Premed Students: Effective Strategies for Getting a Stellar Letter of Recommendation

Letters of recommendation can make or break your medical school application. These letters should tell the medical school admissions board about your character and your work ethic, as well as your academic qualifications. Your letter writers need to have had some personal experience with you to accurately and passionately write about those qualities. The best choices are a premed advisor, a supervisor from your clinical work or research work, or a professor in your area of study. Teaching assistants, politicians, or family friends may not be as effective in telling your story.

 

Once you decide who you want to write your letter, you still need to ask early enough in the year to make sure that the writer has time to craft a great letter and has the time to get the information to the admissions board before the deadline. You should always ask in person or by phone and make sure that the letter will be a supportive one.

 

Once your mentor agrees to write a letter, you should give him all the necessary information to complete your recommendation. This includes all addresses, deadlines, and names, a copy of your resume and personal statement, a summary of your professional experience, and stamped pre-addressed envelopes. Follow up in two weeks to make sure the letter arrived at the medical school of your choice; if not, request that a second letter be sent. Remember to send a thank-you note to each letter writer as well.

 

Recommendation letters require careful planning and consideration since they could impact your future as a medical student. For more information about obtaining recommendation letters, visit National Premed Consulting.

 

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8 Responses to “Premed Students: Effective Strategies for Getting a Stellar Letter of Recommendation”

  1. WebMarka Says:

    Virtually every medical student experiences extreme stress throughout his or her studies. The medical school experience, by definition, is stressful. If other people seem to be less stressed than you, it’s not because they are experiencing fewer stressors than you. It may be true that some of your classmates make better use of stress management techniques than you do, but that’s something you can easily change. It’s up to you to choose to learn and follow effective strategies for managing stress .

  2. GrandSmeta Says:

    Take advantage of your hour breaks in between class. Study for 40 minutes while you are running an experiment in research. Use the two hours before your next premed meeting to study.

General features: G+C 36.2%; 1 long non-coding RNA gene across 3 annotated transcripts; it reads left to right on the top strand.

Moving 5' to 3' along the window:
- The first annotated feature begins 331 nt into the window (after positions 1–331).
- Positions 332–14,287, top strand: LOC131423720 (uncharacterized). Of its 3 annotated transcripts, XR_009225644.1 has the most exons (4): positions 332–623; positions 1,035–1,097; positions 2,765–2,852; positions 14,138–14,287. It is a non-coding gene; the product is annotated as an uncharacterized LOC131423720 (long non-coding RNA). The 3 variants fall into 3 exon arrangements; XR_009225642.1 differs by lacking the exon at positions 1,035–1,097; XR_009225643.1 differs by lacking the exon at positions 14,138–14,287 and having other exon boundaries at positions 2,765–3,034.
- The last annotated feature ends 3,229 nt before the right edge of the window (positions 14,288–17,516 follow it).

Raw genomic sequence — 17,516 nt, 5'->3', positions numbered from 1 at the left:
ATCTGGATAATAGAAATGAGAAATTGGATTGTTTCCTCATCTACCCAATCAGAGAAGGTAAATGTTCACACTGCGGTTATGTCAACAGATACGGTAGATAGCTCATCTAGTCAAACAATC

3. SPSS Says:

    It’s a no-brainer that your journey to becoming a physician requires studying, and a lot of it. Whether it’s organic chemistry, Spanish vocabulary, or the dreaded MCAT, being a premed or post-bacc student means being constantly tested on your ability to recall facts and work through complex problems.

  4. ArtMoney Says:

    The study authors found that highlighting and underlining materials, rereading, summarization, keyword mnemonics and imagery use were the least effective study techniques, despite their ubiquitous use by students. These methods are considered passive forms of learning, which the study authors argue do not sufficiently engage the brain’s memory-retention pathways and thus do not promote long-term effective learning.

  5. EGAIS Says:

    It’s a no-brainer that your journey to becoming a physician requires studying, and a lot of it. Whether it’s organic chemistry, Spanish vocabulary, or the dreaded MCAT, being a premed or post-bacc student means being constantly tested on your ability to recall facts and work through complex problems.

  6. PatternMaker Says:

    The study authors found that highlighting and underlining materials, rereading, summarization, keyword mnemonics and imagery use were the least effective study techniques, despite their ubiquitous use by students. These methods are considered passive forms of learning, which the study authors argue do not sufficiently engage the brain’s memory-retention pathways and thus do not promote long-term effective learning.

  7. Kladr Gnivc Says:

    I was shocked that some strategies that students use a lot such as re-reading and highlighting seem to provide minimal benefits to their learning and performance, said Dr. John Dunlosky , professor of psychology and director of experimental training at Kent State University, about the study techniques that today’s students use.

  8. Декларация З-НДФЛ Says:

    It’s a no-brainer that your journey to becoming a physician requires studying, and a lot of it. Whether it’s organic chemistry, Spanish vocabulary, or the dreaded MCAT, being a premed or post-bacc student means being constantly tested on your ability to recall facts and work through complex problems.

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